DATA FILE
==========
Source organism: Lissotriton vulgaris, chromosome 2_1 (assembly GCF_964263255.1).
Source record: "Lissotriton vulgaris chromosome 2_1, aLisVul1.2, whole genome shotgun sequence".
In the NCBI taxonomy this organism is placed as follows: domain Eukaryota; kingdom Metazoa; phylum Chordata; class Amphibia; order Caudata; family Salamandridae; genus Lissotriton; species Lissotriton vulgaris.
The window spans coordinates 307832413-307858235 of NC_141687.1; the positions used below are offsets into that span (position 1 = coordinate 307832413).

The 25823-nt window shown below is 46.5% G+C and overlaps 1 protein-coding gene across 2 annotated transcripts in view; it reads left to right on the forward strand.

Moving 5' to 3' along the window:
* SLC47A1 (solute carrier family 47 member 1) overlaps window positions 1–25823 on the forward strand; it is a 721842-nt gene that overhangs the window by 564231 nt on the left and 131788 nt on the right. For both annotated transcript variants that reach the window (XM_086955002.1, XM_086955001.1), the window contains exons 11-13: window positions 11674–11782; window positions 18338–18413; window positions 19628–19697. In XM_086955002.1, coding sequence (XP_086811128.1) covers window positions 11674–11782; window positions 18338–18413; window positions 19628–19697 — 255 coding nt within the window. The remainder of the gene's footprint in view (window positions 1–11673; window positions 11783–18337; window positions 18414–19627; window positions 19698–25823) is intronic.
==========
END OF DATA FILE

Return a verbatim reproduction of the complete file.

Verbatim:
Source organism: Lissotriton vulgaris, chromosome 2_1 (assembly GCF_964263255.1).
Source record: "Lissotriton vulgaris chromosome 2_1, aLisVul1.2, whole genome shotgun sequence".
In the NCBI taxonomy this organism is placed as follows: domain Eukaryota; kingdom Metazoa; phylum Chordata; class Amphibia; order Caudata; family Salamandridae; genus Lissotriton; species Lissotriton vulgaris.
The window spans coordinates 307832413-307858235 of NC_141687.1; the positions used below are offsets into that span (position 1 = coordinate 307832413).

The 25823-nt window shown below is 46.5% G+C and overlaps 1 protein-coding gene across 2 annotated transcripts in view; it reads left to right on the forward strand.

Moving 5' to 3' along the window:
* SLC47A1 (solute carrier family 47 member 1) overlaps window positions 1–25823 on the forward strand; it is a 721842-nt gene that overhangs the window by 564231 nt on the left and 131788 nt on the right. For both annotated transcript variants that reach the window (XM_086955002.1, XM_086955001.1), the window contains exons 11-13: window positions 11674–11782; window positions 18338–18413; window positions 19628–19697. In XM_086955002.1, coding sequence (XP_086811128.1) covers window positions 11674–11782; window positions 18338–18413; window positions 19628–19697 — 255 coding nt within the window. The remainder of the gene's footprint in view (window positions 1–11673; window positions 11783–18337; window positions 18414–19627; window positions 19698–25823) is intronic.